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Cheaper electronics possible with new Carbon nanotube transistors

Cheaper electronics possible with new Carbon nanotube transistors

30-May-11
In recent years there has been an increase in the use of carbon nanotubes as a transistor substance. This is because of their excellent conduction potential and chemical stability.
A research team has created a quick and effortless method of making high-performance, thin-film transistors on plastic substrate.
Researchers have been developing carbon nanotube-based thin-film transistors (TFTs) in the hope of creating high-performance, flexible, transparent devices, such as e-paper and RFID tags. As per PhysOrg.com, one of the biggest challenges holding back the transistors� performance is a trade-off between the properties of metallic and semiconducting nanotubes that make up the transistors. In a new study, researchers have developed a new way of fabricating nanotube networks that partly overcomes this problem, and show that the nanotube networks could be used to make transistors as well as flexible integrated circuits (ICs). This is a study on the fabrication of high-performance TFTs and ICs on flexible, transparent substrates in a recent issue of Nature Nanotechnology, leading to a simple and fast technique for low-cost, flexible electronics. As per co author Yutaka Ohno of Nagoya University, "Lightweight and flexible devices such as mobile phones and electronic paper are gaining attention for their roles in achieving a smarter and green ubiquitous information society. It is important to manufacture such devices at extremely low cost in replacing conventional paper-based media such as newspapers and magazines. Our work can provide such technology." As the researchers explained in their study, nanotube networks contain both metallic and semiconducting nanotubes. While a greater amount of metallic nanotubes increases the transistor�s charge-carrier mobility, it also decreases the on/off ratio.
Since both of these characteristics are important for overall transistor performance, the researchers in the new study found a way to optimize both characteristics by fabricating a nanotube network with certain unique properties. For instance, the network�s morphology consists of straight, relatively long (10 micrometers) nanotubes (30% of which are metallic) compared to other nanotube networks. The new network also uses more Y-junctions than X-junctions between nanotubes. Since Y-junctions have a larger junction area than X-junctions, they also have lower junction resistance. Using this nanotube network, the researchers fabricated TFTs that simultaneously demonstrate a high charge-carrier mobility and on/off ratio, offering significantly better performance than previous nanotube-based transistors. The researchers explained that the high mobility is due to the nanotube network�s unique morphology, while the high on/off ratio can be attributed to the lower density of metallic nanotubes, which can be controlled during the fabrication process. After building the transistors, the researchers fabricated an IC capable of sequential logic � the first such circuit based on carbon nanotube transistors to date. In sequential logic circuits, the output depends on both the present input as well as the history of the input, so that these circuits have storage or memory functions.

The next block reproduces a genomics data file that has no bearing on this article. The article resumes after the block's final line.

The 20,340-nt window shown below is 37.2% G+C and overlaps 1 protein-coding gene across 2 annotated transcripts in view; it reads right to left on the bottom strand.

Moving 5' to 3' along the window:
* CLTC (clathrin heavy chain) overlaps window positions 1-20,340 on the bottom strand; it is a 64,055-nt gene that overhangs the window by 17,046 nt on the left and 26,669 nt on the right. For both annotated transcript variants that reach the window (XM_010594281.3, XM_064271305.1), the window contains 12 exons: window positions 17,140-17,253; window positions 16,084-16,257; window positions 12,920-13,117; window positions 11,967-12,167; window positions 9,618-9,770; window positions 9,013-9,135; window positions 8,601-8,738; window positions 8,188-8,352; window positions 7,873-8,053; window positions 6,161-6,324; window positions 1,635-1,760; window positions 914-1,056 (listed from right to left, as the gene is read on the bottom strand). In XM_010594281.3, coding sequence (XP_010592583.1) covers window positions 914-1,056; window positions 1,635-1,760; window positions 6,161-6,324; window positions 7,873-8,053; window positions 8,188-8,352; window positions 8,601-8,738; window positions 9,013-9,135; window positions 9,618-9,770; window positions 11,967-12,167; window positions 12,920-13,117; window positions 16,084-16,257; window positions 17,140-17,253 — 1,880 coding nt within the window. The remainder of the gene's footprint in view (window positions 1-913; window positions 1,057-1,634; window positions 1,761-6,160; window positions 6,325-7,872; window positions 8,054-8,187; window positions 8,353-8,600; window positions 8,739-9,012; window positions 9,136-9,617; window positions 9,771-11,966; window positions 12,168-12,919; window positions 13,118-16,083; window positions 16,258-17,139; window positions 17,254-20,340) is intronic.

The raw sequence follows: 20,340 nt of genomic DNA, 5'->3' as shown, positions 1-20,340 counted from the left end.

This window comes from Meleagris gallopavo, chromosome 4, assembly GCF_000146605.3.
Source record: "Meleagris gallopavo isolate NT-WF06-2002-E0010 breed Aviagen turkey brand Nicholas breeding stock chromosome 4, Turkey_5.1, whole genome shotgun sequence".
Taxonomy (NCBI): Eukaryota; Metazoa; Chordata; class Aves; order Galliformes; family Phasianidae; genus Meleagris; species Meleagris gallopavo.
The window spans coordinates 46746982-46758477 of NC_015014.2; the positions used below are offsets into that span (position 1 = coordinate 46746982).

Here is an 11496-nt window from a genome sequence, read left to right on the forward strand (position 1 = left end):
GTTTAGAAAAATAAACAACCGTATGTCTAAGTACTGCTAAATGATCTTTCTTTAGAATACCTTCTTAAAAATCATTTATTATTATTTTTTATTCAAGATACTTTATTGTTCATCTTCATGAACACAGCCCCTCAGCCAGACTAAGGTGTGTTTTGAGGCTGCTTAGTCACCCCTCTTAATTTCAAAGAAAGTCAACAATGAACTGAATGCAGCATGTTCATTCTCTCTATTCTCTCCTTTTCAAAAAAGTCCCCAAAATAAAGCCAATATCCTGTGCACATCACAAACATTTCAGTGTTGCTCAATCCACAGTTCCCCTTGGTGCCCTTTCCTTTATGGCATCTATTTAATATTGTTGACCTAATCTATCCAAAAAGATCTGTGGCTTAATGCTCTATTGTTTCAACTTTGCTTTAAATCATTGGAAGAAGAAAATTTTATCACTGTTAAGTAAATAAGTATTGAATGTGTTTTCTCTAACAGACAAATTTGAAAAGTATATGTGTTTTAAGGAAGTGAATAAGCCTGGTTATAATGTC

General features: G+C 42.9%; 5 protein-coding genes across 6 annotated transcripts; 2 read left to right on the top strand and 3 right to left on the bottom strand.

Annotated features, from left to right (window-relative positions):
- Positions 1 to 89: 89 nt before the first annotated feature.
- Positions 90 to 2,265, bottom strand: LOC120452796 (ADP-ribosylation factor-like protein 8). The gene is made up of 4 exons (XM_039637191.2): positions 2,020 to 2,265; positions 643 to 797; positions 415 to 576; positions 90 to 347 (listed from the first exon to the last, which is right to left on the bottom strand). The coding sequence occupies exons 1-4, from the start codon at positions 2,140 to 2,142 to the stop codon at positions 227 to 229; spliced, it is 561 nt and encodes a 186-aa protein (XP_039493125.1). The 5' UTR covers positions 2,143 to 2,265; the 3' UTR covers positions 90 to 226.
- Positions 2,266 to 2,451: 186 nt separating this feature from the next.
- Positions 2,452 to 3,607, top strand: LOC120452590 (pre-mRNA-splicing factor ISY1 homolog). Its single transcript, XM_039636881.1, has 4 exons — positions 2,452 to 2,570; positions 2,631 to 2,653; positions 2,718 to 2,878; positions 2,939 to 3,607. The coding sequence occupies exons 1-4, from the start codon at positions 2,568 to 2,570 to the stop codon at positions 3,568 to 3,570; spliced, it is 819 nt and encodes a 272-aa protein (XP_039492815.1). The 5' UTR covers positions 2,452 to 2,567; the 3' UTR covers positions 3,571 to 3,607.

The researchers predict that, by scaling up the fabrication process and using improved printing techniques, these nanotube-based TFTs could lead to the development of large-scale, inexpensive, and flexible electronics. Though easy solution oriented processes have been created for making nanotube thin-film transistors, the transistors have not reached capability goals in comparison to transistors made from single nanotubes. This is because the conduction properties of the nanotubes break down during the process. The groundbreaking method relies on growing the nanotubes in atmospheric pressure gas and gathering them with a filter. The results are a thin film which is then transferred from the filter onto plastic, which is able to provide a clean film with uniformity in seconds. This new process is being made into a technology for fast roll-to-roll (R2R) manufacturing.
 
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